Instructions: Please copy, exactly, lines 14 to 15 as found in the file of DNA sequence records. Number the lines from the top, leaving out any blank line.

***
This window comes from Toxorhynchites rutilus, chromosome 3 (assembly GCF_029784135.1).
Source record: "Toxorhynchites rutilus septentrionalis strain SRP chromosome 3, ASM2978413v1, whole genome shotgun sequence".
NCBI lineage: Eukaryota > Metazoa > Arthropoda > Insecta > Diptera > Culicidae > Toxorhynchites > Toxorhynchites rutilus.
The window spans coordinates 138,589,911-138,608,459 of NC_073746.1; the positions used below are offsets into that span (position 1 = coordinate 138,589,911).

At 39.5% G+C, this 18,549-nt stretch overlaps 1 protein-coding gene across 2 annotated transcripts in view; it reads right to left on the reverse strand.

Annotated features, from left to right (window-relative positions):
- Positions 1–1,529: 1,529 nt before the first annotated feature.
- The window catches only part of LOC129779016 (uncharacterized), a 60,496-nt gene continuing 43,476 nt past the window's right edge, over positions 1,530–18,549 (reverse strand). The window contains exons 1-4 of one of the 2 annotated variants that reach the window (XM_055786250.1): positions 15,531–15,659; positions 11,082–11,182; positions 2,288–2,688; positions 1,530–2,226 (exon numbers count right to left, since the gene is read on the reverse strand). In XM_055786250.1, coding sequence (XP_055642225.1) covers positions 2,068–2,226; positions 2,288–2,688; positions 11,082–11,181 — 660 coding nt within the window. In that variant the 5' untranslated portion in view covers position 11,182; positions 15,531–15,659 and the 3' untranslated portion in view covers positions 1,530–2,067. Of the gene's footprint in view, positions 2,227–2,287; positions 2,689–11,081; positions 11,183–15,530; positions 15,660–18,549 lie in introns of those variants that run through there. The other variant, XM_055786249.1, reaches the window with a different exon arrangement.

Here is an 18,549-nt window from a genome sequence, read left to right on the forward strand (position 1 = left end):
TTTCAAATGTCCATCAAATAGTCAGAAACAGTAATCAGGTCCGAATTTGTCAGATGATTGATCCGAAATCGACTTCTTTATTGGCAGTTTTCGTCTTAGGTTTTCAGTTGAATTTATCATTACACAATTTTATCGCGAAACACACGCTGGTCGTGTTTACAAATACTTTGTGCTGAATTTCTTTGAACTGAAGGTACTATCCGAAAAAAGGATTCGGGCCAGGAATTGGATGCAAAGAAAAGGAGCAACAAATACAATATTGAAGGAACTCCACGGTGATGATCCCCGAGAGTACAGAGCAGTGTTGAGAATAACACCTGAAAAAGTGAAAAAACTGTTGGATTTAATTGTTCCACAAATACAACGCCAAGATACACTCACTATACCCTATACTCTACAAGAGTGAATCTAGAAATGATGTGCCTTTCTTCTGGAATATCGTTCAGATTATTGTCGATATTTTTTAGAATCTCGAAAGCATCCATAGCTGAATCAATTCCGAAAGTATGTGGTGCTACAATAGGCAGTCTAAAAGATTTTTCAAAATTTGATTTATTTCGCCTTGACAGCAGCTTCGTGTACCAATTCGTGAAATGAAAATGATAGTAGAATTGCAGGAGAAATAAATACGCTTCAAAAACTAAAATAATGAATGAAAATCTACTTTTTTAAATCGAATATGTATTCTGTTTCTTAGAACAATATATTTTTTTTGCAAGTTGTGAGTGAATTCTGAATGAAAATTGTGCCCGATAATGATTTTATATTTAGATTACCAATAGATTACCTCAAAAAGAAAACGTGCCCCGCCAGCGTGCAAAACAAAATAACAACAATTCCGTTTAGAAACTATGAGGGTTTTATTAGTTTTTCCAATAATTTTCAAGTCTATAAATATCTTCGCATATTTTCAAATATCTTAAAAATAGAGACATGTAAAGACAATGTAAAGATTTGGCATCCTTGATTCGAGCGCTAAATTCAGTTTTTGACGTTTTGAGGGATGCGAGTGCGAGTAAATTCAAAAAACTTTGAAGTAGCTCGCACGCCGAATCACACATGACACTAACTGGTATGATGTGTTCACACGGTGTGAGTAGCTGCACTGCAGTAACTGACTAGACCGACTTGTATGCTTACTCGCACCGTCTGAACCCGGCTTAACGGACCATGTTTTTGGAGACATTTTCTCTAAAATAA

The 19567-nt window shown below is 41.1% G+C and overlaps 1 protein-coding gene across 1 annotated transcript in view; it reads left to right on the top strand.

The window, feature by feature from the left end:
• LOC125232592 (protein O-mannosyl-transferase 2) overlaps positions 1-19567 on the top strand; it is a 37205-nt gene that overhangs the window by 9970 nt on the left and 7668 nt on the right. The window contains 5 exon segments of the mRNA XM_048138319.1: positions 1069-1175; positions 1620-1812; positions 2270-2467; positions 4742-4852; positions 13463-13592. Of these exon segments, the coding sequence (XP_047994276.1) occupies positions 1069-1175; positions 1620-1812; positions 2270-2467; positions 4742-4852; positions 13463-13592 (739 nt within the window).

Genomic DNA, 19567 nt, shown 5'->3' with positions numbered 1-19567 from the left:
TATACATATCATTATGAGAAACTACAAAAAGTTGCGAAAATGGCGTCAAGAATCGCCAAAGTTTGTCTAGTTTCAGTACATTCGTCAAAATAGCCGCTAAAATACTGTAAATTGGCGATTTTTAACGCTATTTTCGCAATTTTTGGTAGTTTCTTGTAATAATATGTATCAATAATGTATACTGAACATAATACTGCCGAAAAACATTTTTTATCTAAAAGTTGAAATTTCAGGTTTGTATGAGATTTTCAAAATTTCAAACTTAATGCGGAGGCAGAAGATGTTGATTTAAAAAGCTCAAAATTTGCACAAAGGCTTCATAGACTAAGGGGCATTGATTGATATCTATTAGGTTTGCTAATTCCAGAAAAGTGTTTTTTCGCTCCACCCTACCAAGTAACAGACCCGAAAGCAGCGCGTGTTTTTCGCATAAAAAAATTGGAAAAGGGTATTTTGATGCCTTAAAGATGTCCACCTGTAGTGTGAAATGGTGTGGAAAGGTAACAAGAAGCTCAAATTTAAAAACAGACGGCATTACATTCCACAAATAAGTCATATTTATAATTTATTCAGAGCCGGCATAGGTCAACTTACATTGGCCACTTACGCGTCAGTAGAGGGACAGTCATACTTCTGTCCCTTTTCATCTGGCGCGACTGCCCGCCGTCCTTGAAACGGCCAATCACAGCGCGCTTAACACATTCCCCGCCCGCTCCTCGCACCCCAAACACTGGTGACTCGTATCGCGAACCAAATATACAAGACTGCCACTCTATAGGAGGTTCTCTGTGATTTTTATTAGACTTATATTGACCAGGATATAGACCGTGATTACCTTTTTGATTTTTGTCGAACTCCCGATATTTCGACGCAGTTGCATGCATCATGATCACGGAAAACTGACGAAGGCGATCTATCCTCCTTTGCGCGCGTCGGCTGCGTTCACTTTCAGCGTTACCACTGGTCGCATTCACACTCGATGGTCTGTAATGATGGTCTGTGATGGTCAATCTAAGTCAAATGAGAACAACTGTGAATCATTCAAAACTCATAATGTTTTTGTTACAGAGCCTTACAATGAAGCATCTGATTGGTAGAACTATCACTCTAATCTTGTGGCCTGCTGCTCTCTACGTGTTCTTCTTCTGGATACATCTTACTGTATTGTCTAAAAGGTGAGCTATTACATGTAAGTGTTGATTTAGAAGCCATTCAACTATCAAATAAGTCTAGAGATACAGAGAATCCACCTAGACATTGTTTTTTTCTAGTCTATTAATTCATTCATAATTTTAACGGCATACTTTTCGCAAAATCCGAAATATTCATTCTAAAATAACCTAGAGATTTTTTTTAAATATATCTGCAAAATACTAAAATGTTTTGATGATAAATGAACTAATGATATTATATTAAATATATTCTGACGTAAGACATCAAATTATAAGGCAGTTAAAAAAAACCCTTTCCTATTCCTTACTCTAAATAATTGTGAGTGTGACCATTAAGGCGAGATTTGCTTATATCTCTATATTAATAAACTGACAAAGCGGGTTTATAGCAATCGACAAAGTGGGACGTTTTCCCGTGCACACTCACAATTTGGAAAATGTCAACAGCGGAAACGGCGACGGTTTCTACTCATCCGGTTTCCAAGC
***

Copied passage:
Genomic DNA, 19567 nt, shown 5'->3' with positions numbered 1-19567 from the left:
TATACATATCATTATGAGAAACTACAAAAAGTTGCGAAAATGGCGTCAAGAATCGCCAAAGTTTGTCTAGTTTCAGTACATTCGTCAAAATAGCCGCTAAAATACTGTAAATTGGCGATTTTTAACGCTATTTTCGCAATTTTTGGTAGTTTCTTGTAATAATATGTATCAATAATGTATACTGAACATAATACTGCCGAAAAACATTTTTTATCTAAAAGTTGAAATTTCAGGTTTGTATGAGATTTTCAAAATTTCAAACTTAATGCGGAGGCAGAAGATGTTGATTTAAAAAGCTCAAAATTTGCACAAAGGCTTCATAGACTAAGGGGCATTGATTGATATCTATTAGGTTTGCTAATTCCAGAAAAGTGTTTTTTCGCTCCACCCTACCAAGTAACAGACCCGAAAGCAGCGCGTGTTTTTCGCATAAAAAAATTGGAAAAGGGTATTTTGATGCCTTAAAGATGTCCACCTGTAGTGTGAAATGGTGTGGAAAGGTAACAAGAAGCTCAAATTTAAAAACAGACGGCATTACATTCCACAAATAAGTCATATTTATAATTTATTCAGAGCCGGCATAGGTCAACTTACATTGGCCACTTACGCGTCAGTAGAGGGACAGTCATACTTCTGTCCCTTTTCATCTGGCGCGACTGCCCGCCGTCCTTGAAACGGCCAATCACAGCGCGCTTAACACATTCCCCGCCCGCTCCTCGCACCCCAAACACTGGTGACTCGTATCGCGAACCAAATATACAAGACTGCCACTCTATAGGAGGTTCTCTGTGATTTTTATTAGACTTATATTGACCAGGATATAGACCGTGATTACCTTTTTGATTTTTGTCGAACTCCCGATATTTCGACGCAGTTGCATGCATCATGATCACGGAAAACTGACGAAGGCGATCTATCCTCCTTTGCGCGCGTCGGCTGCGTTCACTTTCAGCGTTACCACTGGTCGCATTCACACTCGATGGTCTGTAATGATGGTCTGTGATGGTCAATCTAAGTCAAATGAGAACAACTGTGAATCATTCAAAACTCATAATGTTTTTGTTACAGAGCCTTACAATGAAGCATCTGATTGGTAGAACTATCACTCTAATCTTGTGGCCTGCTGCTCTCTACGTGTTCTTCTTCTGGATACATCTTACTGTATTGTCTAAAAGGTGAGCTATTACATGTAAGTGTTGATTTAGAAGCCATTCAACTATCAAATAAGTCTAGAGATACAGAGAATCCACCTAGACATTGTTTTTTTCTAGTCTATTAATTCATTCATAATTTTAACGGCATACTTTTCGCAAAATCCGAAATATTCATTCTAAAATAACCTAGAGATTTTTTTTAAATATATCTGCAAAATACTAAAATGTTTTGATGATAAATGAACTAATGATATTATATTAAATATATTCTGACGTAAGACATCAAATTATAAGGCAGTTAAAAAAAACCCTTTCCTATTCCTTACTCTAAATAATTGTGAGTGTGACCATTAAGGCGAGATTTGCTTATATCTCTATATTAATAAACTGACAAAGCGGGTTTATAGCAATCGACAAAGTGGGACGTTTTCCCGTGCACACTCACAATTTGGAAAATGTCAACAGCGGAAACGGCGACGGTTTCTACTCATCCGGTTTCCAAGC